Please see caption below photo.
GAINESVILLE, Fla. – The Environmental Horticulture Graduate Student Association (EHGSA) will host its 18th annual plant sale from 9 a.m. to 3 p.m. on March 25 and 26. The sale will be held at the University of Florida horticulture greenhouses, 2475 Memorial Road, Gainesville. This is the fourth year the College of Agricultural and Life Sciences (CALS) student organization will feature coleus plants.
The graduate students recently began featuring coleus to showcase the plant breeding that happens at UF and the plants club members have grown themselves. All coleus sold at the event have been patented by UF. The sale will also include donated plants from local horticulturalists.
“The coleus we are selling are mostly available commercially, but not all in one place considering the amount of varieties we have,” said Tia Tyler, EHGSA president. “We already have people calling to make sure they don’t miss the sale. It’s nice to see we are picking up a following.”
New coleus varieties to be sold at the event include Velveteen (a dark burgundy leaf with a pink center) and Salsa Verde (a lime color). The Gator Glory variety with orange leaves and yellow highlights is not available commercially and was recently retired as UF’s official plant.
“This sale is the only place in the world you can get Gator Glory,” said UF/IFAS environmental horticulture professor Dave Clark. “The year 2015 was the first year the club sold this variety and it sold out in 50 minutes.”
According to Clark, more than 30 million UF coleus plants have been sold and have generated more than a million dollars in royalties as of 2016. Most of the earnings go back into the lab to fund new ventures.
Because coleus are so colorful and tolerant of sun and shade, Tyler said there are a lot of options with how to use the plants. She said the plants can grow in a landscape or container, and can be mixed in with a perennial bed to add color. Coleus are annuals and do not survive a hard frost, though some people have been known to keep their coleus plants alive year-round by bringing pots in on cold nights. The plants are also easy to propagate from cuttings.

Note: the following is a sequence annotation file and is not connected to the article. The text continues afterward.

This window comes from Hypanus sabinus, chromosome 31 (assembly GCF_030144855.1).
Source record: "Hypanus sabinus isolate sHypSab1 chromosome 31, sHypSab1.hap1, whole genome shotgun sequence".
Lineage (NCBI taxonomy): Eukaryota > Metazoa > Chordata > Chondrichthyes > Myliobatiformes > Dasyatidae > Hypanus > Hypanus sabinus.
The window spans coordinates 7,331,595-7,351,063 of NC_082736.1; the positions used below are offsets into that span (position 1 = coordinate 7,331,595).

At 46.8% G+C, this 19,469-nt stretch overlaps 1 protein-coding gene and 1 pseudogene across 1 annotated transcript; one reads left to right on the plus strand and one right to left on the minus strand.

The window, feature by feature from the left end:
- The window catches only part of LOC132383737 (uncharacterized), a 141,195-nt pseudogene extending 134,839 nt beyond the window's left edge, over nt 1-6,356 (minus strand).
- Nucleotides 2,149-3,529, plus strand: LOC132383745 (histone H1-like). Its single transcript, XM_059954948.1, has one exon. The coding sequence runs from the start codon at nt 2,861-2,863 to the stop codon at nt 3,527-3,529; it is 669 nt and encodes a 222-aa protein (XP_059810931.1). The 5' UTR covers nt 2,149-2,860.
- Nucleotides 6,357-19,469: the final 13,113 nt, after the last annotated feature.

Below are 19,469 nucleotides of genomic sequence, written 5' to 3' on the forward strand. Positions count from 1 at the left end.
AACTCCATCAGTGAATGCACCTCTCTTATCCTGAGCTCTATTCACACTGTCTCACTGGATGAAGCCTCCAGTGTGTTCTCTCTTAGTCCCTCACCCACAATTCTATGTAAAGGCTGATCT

The students began growing coleus for the sale in December. Once a week, the club members meet to prune and check up on the plants. Right before the sale, the students space out the coleus and pinch them back to grow into nice bush forms.
Last year, the club earned about $15,000 to fund grants to send students to horticulture conferences and an annual club field trip. In the past, club trips have included visits to land restoration sites, botanical gardens, and other universities in the Galapagos and New Orleans. This year, the club is excited to have more members than ever before.
“This is a great group of students that are passionate about plants, the environment and science,” said UF/IFAS environmental horticulture assistant professor Thomas Colquhoun, EHGSA faculty mentor. “Proceeds from the annual sale enable these students to experience different perceptions and cultures centered on plants and plant science, which is incredibly valuable to a developing science mind.”
Caption: Shea Keene, a master’s student working with Thomas Colquhoun, assistant professor of environmental horticulture. UF/IFAS photo
By: Dana Edwards, 352-392-1963, firstname.lastname@example.org
Sources: Tia Tyler, 352-273-2770, email@example.com
Dave Clark, 352-273-4577, firstname.lastname@example.org
Thomas Colquhoun, 352-273-4584, email@example.com
The College of Agricultural and Life Sciences (CALS) administers the degree programs of the University of Florida’s Institute of Food and Agricultural Sciences (UF/IFAS). The mission of the College of Agricultural and Life Sciences is to deliver unsurpassed educational programs that prepare students to address the world’s critical challenges related to agriculture, food systems, human wellbeing, natural resources and sustainable communities. Visit the CALS website at cals.ufl.edu, and follow CALS on social media platforms at @ufcals.